Almost all the president's men: Mark Felt as Deep Throat
Now, I have nothing against Felt. In fact, like most, I don't know much about him. And if he was in fact Deep Throat, then he deserves our gratitude, his courage our admiration. But there's nonetheless something disappointing about this revelation. Joel Achenbach puts it this way:
The truth is, Deep Throat is more interesting as an enigma, as a Mystery Man. Uncertainty is liberating. In foggy realms our imagination and creativity are unfettered. If D.T. is just a top FBI official, it's a huge letdown. First of all, it'd be better (from a dramatic standpoint) if it was a White House insider, rather than someone in law enforcement. (Why does an FBI agent leaking to a reporter not seem as snazzy as, say, a White House lawyer having a spasm of conscience?) But no matter who D.T. is, he's more interesting when we can project onto him a personality of our choosing... If Mark Felt really is Deep Throat, all we can say is: Oh. Him. Um, now what do we do?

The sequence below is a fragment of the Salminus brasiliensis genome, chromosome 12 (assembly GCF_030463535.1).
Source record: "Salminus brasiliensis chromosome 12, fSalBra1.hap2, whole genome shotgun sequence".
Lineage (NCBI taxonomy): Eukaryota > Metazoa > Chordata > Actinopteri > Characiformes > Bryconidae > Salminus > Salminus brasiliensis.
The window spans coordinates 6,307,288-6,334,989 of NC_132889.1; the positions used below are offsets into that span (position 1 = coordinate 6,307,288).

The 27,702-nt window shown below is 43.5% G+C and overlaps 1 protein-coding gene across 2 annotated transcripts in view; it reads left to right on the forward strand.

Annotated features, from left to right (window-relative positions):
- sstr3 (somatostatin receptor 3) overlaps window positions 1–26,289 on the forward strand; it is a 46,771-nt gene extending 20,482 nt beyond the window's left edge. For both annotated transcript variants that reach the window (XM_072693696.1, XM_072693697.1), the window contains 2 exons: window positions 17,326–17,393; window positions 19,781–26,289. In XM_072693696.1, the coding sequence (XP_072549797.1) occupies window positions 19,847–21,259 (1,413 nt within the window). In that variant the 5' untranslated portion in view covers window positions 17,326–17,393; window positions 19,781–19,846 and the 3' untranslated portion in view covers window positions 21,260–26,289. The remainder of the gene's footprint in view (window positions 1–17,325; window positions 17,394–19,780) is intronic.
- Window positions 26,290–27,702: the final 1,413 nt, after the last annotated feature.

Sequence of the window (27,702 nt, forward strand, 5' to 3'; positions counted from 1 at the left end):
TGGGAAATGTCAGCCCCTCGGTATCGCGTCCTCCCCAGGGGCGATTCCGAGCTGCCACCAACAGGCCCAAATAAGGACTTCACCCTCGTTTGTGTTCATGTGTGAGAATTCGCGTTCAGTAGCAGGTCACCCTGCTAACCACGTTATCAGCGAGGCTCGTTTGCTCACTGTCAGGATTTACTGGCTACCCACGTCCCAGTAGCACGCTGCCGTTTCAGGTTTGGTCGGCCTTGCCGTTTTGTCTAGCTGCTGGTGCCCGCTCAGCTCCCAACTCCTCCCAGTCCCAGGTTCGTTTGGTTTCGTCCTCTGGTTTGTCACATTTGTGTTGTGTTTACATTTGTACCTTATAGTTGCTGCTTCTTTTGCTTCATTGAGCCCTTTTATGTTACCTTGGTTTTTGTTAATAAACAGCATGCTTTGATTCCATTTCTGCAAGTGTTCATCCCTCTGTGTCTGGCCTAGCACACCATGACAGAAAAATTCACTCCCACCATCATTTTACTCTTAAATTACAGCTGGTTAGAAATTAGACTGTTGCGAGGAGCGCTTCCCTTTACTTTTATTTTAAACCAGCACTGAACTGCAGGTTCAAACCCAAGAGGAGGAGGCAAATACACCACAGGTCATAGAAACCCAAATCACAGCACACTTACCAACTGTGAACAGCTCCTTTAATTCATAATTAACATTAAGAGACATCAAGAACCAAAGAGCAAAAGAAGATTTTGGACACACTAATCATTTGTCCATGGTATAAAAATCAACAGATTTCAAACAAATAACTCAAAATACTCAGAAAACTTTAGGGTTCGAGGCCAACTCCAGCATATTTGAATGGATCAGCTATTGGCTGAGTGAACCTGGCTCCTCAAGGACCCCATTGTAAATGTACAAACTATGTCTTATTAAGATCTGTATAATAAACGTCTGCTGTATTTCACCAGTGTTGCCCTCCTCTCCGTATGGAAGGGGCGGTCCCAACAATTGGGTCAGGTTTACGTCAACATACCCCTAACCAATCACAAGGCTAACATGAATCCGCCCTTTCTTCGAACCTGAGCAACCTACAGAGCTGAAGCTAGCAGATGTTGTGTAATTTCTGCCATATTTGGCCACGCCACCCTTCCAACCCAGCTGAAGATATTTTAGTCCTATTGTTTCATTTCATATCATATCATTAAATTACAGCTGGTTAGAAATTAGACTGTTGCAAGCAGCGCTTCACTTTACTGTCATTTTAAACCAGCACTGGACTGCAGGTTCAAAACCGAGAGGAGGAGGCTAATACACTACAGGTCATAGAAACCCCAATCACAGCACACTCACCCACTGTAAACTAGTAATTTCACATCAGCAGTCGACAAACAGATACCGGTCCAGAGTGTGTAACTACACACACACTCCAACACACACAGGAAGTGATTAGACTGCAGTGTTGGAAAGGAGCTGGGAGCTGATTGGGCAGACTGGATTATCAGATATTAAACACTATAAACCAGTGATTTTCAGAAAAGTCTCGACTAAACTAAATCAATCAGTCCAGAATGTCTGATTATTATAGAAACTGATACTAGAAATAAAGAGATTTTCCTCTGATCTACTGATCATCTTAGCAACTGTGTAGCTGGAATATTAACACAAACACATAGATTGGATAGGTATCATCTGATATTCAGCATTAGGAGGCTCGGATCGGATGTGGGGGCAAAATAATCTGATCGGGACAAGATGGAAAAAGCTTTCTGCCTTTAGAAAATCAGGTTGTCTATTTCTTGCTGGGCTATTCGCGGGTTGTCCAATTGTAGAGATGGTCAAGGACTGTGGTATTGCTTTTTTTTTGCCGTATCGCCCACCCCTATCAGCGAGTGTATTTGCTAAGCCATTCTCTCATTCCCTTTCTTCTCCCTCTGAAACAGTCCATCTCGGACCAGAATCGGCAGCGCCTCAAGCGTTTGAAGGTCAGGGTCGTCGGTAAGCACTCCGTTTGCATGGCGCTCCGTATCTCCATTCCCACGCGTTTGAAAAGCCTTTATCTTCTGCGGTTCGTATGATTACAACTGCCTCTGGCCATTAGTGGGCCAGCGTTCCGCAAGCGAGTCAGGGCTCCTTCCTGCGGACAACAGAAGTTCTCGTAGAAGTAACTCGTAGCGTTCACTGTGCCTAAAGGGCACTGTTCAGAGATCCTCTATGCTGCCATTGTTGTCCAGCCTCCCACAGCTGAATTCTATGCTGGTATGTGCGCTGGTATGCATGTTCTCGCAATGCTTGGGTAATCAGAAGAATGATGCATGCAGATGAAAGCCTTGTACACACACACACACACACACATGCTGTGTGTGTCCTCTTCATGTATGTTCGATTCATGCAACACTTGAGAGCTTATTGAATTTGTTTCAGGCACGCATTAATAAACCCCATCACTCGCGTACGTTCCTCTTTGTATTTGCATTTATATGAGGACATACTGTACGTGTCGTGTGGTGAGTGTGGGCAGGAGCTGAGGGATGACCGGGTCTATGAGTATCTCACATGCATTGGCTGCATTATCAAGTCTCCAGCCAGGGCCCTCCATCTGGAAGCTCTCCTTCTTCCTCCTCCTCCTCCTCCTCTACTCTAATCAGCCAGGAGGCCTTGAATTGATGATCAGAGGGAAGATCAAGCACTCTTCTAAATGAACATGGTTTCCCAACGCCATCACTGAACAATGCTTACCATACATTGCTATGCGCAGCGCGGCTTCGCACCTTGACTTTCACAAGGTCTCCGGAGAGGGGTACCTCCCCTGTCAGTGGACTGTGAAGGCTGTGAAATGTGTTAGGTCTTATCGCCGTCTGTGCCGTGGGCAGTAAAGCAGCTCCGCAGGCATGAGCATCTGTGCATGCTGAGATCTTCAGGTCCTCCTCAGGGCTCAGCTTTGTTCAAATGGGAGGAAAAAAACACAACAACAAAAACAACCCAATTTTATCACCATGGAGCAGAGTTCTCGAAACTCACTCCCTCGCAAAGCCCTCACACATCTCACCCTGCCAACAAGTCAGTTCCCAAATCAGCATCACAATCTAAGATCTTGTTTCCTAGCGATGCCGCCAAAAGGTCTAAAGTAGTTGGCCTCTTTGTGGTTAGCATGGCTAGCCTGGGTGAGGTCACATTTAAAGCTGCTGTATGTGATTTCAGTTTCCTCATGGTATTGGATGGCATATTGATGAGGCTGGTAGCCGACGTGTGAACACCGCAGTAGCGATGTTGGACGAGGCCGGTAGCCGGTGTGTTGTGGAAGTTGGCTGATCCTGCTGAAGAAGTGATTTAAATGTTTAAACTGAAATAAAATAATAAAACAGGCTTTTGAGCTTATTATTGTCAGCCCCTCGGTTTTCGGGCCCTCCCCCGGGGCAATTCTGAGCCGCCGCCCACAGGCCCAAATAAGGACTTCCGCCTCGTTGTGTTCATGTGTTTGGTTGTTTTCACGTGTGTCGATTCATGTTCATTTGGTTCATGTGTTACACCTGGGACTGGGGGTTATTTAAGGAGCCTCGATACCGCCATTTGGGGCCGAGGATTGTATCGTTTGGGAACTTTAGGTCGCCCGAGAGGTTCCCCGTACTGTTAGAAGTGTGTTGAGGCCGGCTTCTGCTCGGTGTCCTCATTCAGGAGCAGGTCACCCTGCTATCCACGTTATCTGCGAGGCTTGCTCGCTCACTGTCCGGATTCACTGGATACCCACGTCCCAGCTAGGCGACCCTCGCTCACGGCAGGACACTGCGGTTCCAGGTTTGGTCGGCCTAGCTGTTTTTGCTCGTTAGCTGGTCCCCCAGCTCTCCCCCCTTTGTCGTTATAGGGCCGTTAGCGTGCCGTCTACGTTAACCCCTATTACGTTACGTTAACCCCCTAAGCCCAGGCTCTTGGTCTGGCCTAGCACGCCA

Exactly. Now what? It was so much fun to speculate -- and to hope for a sexier anonymous source, like Rehnquist or Kissinger or Haig or Buchanan. Felt just doesn't arouse as much curiosity. All the President's Men, a fabulous movie, now loses some of its appeal.
Maybe, in the end, Deep Throat was the secret that everyone wanted to uncover that no one really wanted uncovered at all. We all love a mystery, but the payoff rarely lives up to expectations.
UPDATE: Timothy Noah in Slate (with links to his interesting Deep Throat Archive) -- click here.